This process of migrating the network core and edge processing from the physical to the virtual, in preparation for 5G, took Verizon three years. Adam Koeppe, Senior Vice President of network planning at Verizon, boasted that the 5G network cores that it launched in the four 5G Home markets are 100 percent virtual. “Unlike LTE where you had to start physical and move to virtual, they’re native 5G network functions, those all start as virtual,” Koeppe said.
Edge computing has also been key to building out 5G. This refers to generating, collecting, and analyzing data on the “edge” of the network in a cloud environment. Network function virtualization allows the same machines that provide the processing power for network functions to also process data for customer applications. By storing and processing data at the edge of the network, latency for the end user can be lowered significantly. Services enabled by 5G will require low latency—the amount of time that it takes a message to traverse a computer network system. Applications like AI, game streaming, and augmented reality can require latency of no more than 20 milliseconds for data to be processed close to the end user. Safety-critical applications like industrial automation control and autonomous driving may require latencies in the single millisecond range. A recent trial on an Intel/AT&T 5G test network delivered sub-10 millisecond latencies, with lower latencies expected in production networks.
Finally, 5G network slicing of the 5G architecture will allow operators to provide portions of their networks for specific customer use cases—whether that be a smart home, autonomous vehicles, or a smart energy grid. Network slicing is a type of virtual networking architecture in the same family as NFV. By building multiple virtual networks atop a shared physical infrastructure, network slicing allows for optimized resources that suit the needs of an application. Each “slice” or self-contained partition shares common storage and processors with the other partitions. Software-based management devotes capacity to each partition dynamically according to need.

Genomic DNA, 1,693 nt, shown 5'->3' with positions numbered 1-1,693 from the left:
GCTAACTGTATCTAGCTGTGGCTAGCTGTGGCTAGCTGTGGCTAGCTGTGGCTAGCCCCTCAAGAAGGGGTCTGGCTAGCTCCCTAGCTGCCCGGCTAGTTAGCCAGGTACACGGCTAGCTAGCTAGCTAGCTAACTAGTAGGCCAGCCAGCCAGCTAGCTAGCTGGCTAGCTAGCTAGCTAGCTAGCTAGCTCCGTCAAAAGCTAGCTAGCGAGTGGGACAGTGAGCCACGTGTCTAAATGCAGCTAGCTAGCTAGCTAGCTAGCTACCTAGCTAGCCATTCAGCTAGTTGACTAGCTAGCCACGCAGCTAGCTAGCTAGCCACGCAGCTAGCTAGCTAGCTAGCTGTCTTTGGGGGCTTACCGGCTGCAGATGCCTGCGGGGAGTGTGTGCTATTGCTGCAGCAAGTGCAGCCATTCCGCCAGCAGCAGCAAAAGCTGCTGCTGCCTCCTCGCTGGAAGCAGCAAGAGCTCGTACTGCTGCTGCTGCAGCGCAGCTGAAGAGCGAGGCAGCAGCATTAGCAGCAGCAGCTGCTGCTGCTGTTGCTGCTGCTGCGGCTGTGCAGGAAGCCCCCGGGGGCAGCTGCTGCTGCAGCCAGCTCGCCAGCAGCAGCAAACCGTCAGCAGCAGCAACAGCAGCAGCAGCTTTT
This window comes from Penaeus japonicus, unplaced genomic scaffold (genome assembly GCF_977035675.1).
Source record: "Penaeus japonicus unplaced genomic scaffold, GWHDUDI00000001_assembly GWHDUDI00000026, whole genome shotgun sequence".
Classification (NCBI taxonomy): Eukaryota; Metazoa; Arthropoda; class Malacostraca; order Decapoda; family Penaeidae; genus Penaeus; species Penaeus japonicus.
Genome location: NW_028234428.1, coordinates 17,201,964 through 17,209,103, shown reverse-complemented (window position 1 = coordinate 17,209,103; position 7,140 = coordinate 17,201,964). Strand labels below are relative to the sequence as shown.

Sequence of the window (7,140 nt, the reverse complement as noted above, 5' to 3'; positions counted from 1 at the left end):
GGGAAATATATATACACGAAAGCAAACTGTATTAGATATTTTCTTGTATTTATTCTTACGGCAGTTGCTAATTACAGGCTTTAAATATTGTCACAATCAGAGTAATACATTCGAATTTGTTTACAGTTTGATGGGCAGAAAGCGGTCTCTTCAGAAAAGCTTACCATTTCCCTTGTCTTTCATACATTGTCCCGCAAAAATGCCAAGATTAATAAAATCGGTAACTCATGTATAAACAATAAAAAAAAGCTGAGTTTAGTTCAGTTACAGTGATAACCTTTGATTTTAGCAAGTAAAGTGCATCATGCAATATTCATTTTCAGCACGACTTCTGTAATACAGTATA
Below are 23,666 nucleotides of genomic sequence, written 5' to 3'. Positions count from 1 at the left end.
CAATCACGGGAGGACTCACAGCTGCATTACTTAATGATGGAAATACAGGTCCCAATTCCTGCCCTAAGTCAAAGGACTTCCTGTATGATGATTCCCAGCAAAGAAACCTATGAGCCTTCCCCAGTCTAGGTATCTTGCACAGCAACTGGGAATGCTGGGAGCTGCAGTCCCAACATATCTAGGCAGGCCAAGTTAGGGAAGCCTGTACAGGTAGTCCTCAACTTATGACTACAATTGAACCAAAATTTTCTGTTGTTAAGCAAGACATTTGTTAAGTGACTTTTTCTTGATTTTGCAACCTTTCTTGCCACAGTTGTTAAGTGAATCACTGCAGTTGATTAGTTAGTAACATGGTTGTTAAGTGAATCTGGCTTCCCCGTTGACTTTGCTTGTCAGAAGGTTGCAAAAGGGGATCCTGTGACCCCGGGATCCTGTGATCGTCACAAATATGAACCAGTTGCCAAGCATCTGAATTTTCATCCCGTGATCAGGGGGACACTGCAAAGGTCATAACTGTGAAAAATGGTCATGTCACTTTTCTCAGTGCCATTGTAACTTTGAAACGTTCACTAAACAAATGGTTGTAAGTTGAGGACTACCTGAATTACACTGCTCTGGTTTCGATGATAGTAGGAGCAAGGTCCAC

Source: What Is 5G Network Slicing, SDxCentral, https://www.sdxcentral.com/5g/definitions/5g-network-slicing/.
Some companies, like Ericsson, see network slicing as the key ingredient for 5G meeting technical requirements for customers. The 5G connectivity will allow for a diversity of use cases, and the elasticity brought by network slicing will help accommodate the varied requirements in terms of power, bandwidth, and speed.
To ensure U.S. competitiveness across the 5G revolution, it’s important to protect contributors throughout the production chain, not just the narrow segment of companies that make smartphone modems. Policymakers should consider the companies that make smart devices and the 5G modules that will provide them with connectivity, as well as the companies making the hardware and software that will enable edge computing and network virtualization. Each of those steps in the 5G value chain provides new challenges and new benefits, but privileging any one aspect of 5G over others risks winning the battle but losing the war.